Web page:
Also shown in FIG. 1 is a content repository 20 that is configured to store content that is used in the meeting by people such as the moderator of the meeting and the presenters. Generally, the content repository 20 will store the agenda scheduled for the meeting, the presentations which are expected to be presented in the meeting, and any other information that may be discussed by the moderator, presenters and attendees. The content repository 20 is not limited to storing any particular type of information or content in a particular format. It is within the scope of this disclosure that the content repository 20 stores content generated from a wide variety of software applications such as presentation, word processing, spreadsheet, database, and multimedia applications.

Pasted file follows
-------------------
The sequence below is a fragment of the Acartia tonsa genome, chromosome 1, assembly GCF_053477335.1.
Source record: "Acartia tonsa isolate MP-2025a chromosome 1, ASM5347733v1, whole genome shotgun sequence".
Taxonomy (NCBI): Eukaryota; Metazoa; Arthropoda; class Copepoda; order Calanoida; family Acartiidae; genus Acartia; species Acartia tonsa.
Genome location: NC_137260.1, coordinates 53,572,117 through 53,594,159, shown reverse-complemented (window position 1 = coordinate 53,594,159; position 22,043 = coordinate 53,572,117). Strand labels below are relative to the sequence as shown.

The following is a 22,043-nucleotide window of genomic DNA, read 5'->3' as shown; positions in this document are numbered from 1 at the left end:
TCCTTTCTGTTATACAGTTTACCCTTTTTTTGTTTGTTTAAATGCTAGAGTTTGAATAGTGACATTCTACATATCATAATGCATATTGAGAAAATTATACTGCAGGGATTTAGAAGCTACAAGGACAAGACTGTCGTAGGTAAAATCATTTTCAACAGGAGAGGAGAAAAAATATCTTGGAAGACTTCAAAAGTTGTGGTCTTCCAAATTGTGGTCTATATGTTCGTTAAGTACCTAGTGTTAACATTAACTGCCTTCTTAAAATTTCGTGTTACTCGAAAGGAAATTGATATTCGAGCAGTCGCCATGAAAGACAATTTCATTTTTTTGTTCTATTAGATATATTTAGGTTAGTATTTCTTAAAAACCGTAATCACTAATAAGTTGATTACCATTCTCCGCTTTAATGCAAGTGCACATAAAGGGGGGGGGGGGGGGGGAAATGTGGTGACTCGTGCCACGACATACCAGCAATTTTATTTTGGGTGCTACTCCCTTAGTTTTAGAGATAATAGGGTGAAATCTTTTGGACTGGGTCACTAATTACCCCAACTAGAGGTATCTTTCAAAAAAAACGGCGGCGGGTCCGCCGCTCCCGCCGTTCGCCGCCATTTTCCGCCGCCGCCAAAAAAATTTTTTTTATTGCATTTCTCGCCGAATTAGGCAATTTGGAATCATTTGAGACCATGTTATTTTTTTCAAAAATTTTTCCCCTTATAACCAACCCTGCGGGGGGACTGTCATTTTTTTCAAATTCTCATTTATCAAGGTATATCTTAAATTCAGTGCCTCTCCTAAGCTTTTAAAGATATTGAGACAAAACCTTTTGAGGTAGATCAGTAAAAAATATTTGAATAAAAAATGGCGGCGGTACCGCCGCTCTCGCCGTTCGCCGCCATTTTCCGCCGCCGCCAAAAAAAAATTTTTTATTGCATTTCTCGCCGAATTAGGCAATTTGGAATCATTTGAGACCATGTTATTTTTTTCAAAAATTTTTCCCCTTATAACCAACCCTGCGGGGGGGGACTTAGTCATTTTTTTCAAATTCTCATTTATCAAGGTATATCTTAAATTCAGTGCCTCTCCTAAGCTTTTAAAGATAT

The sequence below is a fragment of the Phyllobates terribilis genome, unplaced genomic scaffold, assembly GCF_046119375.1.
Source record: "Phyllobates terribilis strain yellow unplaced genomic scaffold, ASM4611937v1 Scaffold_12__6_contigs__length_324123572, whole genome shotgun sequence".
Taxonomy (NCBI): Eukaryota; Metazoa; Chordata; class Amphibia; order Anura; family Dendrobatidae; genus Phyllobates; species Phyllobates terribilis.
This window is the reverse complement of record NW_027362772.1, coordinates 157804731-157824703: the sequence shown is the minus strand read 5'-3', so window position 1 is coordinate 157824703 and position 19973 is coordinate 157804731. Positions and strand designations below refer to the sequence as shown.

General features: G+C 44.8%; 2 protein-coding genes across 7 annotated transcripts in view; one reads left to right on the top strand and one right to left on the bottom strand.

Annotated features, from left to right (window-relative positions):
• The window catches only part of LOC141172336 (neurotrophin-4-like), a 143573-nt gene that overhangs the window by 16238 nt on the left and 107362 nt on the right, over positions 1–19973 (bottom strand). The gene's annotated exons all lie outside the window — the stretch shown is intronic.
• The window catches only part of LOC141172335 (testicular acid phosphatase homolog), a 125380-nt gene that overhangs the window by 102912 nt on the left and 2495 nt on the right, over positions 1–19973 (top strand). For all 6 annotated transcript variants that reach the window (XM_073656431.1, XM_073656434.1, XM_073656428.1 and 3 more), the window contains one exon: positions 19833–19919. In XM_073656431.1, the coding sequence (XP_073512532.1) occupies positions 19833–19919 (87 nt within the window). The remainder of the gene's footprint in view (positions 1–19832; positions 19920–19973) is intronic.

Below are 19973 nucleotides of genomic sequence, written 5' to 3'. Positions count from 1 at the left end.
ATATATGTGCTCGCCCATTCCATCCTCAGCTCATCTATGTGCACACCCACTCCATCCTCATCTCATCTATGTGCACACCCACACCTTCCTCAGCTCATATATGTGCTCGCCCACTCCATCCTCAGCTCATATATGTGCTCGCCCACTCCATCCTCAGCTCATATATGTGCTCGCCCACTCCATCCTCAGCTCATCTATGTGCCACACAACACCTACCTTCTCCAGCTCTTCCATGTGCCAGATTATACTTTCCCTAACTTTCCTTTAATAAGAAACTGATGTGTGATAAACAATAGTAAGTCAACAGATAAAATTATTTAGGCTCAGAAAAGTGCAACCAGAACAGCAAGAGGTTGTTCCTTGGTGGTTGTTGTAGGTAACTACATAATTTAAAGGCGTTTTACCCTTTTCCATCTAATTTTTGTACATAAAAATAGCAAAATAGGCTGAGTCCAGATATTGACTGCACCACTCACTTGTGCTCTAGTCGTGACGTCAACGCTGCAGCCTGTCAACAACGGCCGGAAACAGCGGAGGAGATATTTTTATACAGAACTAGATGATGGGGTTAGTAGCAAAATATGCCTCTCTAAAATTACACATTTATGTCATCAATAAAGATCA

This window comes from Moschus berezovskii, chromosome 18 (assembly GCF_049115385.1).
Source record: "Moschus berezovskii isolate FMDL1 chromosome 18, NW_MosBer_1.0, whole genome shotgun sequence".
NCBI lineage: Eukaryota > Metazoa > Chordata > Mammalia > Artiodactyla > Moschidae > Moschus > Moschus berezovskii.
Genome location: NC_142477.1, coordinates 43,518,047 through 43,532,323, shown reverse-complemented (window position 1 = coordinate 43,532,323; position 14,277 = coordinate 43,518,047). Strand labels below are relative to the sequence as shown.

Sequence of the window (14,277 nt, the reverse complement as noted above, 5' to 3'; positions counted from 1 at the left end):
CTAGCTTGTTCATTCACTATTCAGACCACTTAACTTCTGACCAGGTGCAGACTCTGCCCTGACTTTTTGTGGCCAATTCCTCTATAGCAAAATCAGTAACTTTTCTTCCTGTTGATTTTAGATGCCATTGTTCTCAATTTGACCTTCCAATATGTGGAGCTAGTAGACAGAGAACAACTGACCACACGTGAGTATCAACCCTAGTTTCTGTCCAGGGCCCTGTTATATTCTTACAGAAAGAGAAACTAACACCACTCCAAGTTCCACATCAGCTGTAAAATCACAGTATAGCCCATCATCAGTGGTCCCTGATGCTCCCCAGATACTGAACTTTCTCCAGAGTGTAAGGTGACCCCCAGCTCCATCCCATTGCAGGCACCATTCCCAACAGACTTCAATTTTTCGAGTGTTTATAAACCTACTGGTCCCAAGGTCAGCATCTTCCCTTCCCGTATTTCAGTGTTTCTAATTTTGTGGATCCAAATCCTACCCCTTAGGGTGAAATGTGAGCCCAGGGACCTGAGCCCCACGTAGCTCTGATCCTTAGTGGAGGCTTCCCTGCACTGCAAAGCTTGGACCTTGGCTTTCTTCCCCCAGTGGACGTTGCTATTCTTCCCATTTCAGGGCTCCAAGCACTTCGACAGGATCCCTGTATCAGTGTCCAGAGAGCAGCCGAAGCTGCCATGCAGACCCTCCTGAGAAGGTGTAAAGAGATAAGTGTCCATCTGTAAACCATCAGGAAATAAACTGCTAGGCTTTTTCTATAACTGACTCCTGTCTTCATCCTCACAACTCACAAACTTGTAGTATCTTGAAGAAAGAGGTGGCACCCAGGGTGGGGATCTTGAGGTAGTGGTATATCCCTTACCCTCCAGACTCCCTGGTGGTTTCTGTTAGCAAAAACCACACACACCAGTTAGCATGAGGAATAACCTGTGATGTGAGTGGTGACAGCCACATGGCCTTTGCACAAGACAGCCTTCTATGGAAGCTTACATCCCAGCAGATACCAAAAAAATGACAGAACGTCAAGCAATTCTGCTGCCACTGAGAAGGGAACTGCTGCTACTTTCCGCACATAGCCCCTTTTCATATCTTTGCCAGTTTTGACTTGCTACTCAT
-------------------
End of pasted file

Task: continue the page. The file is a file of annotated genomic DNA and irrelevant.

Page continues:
In an exemplary embodiment, the content when uploaded into the content repository 20 will contain time and content amount information. In particular, the time information comprises information such as the duration of a presentation, the time duration expected for a given slide in the presentation and the time expected for completion of the whole presentation taken at a slide. The content amount information comprises information such as the total number of slides or content to be presented, percentage of the presentation that has been completed taken at each slide with respect to the whole presentation. One of ordinary skill in the art will recognize that other forms of information can be appended to the content and that the scope of the invention is not limited to time and content amount information.